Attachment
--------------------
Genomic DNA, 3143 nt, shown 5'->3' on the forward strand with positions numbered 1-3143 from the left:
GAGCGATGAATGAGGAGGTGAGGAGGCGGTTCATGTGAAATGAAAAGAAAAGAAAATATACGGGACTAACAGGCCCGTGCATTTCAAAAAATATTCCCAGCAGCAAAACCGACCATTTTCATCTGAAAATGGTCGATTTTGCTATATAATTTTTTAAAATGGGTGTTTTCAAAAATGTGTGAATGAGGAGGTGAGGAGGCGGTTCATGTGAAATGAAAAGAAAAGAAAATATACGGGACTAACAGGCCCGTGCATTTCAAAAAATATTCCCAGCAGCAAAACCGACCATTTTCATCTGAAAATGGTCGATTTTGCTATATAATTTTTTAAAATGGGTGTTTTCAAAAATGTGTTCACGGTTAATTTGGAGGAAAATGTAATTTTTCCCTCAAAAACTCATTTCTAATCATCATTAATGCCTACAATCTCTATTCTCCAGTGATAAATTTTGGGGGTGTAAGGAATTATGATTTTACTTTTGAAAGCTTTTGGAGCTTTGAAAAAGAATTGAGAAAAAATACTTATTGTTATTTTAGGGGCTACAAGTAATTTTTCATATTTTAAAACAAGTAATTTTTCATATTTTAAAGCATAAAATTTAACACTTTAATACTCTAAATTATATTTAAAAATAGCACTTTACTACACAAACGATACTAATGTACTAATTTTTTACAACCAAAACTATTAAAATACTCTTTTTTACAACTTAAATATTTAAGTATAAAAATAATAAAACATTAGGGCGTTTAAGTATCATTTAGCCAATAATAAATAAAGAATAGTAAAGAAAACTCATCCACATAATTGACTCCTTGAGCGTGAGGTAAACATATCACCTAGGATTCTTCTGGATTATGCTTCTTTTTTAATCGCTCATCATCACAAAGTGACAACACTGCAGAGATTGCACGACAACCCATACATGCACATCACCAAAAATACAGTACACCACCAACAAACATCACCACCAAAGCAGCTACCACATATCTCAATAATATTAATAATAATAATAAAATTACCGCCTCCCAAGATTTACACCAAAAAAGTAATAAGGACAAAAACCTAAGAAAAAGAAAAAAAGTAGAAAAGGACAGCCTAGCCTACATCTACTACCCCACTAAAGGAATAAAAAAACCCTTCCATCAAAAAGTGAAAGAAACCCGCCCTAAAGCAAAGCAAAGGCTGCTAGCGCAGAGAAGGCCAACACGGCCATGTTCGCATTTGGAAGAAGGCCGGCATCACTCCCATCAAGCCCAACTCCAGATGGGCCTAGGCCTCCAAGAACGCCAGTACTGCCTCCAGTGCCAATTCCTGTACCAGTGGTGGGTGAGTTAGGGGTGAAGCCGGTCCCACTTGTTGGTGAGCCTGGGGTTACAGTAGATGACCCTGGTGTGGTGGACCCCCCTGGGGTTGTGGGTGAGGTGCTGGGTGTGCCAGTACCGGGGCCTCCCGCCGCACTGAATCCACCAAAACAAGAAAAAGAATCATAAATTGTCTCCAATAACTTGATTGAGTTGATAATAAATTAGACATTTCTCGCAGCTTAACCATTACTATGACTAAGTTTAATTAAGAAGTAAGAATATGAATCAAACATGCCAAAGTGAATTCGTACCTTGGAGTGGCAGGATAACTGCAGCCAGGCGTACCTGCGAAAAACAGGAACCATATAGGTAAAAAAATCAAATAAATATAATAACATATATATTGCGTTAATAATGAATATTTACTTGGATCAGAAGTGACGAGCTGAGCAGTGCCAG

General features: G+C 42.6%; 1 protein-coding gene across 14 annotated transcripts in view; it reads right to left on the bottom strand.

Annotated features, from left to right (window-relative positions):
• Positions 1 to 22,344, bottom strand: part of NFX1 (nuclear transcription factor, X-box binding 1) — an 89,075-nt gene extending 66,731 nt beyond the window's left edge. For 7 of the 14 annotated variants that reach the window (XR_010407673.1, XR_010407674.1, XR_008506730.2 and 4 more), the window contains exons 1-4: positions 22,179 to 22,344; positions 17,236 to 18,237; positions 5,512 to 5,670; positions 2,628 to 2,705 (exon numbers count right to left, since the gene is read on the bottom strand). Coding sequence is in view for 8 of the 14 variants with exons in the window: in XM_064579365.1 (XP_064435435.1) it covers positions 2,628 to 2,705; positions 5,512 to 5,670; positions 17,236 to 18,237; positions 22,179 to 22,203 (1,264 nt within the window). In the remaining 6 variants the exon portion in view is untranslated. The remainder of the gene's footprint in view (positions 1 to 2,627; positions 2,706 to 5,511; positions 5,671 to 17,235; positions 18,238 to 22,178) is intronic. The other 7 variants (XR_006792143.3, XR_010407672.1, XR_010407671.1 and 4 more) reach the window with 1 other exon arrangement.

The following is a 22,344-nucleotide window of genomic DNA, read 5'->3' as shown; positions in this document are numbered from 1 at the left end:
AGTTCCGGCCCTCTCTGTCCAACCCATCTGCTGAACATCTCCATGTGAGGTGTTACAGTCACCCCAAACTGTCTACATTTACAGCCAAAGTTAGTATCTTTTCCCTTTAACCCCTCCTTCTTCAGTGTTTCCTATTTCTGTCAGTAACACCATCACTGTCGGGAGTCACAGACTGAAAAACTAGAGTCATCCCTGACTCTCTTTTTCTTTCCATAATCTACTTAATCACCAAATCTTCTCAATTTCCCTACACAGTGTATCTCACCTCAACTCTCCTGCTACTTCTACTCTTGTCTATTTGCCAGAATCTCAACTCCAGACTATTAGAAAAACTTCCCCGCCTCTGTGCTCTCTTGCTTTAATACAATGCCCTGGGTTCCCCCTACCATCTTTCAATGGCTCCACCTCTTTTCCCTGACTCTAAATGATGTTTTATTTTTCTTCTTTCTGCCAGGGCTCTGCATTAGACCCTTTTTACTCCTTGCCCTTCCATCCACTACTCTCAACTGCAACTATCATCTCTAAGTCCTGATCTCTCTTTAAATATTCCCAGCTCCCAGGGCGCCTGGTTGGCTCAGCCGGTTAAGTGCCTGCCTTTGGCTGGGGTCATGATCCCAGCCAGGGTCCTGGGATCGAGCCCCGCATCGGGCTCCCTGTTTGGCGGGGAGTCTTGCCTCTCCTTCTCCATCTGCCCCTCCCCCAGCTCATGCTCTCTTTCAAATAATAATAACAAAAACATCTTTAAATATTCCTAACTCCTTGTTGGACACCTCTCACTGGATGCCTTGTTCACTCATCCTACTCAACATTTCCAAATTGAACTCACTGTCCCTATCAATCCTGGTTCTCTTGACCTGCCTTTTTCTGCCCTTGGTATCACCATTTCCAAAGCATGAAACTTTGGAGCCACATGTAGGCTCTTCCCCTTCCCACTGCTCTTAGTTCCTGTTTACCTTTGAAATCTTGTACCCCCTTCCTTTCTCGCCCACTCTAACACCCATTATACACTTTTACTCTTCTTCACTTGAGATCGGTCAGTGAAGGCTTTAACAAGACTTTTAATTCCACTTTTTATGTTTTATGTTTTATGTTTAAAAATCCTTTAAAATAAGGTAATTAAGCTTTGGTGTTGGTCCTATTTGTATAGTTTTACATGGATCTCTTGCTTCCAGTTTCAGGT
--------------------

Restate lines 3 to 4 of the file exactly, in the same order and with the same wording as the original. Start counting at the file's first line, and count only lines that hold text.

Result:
General features: G+C 42.6%; 1 protein-coding gene across 14 annotated transcripts in view; it reads right to left on the bottom strand.

Annotated features, from left to right (window-relative positions):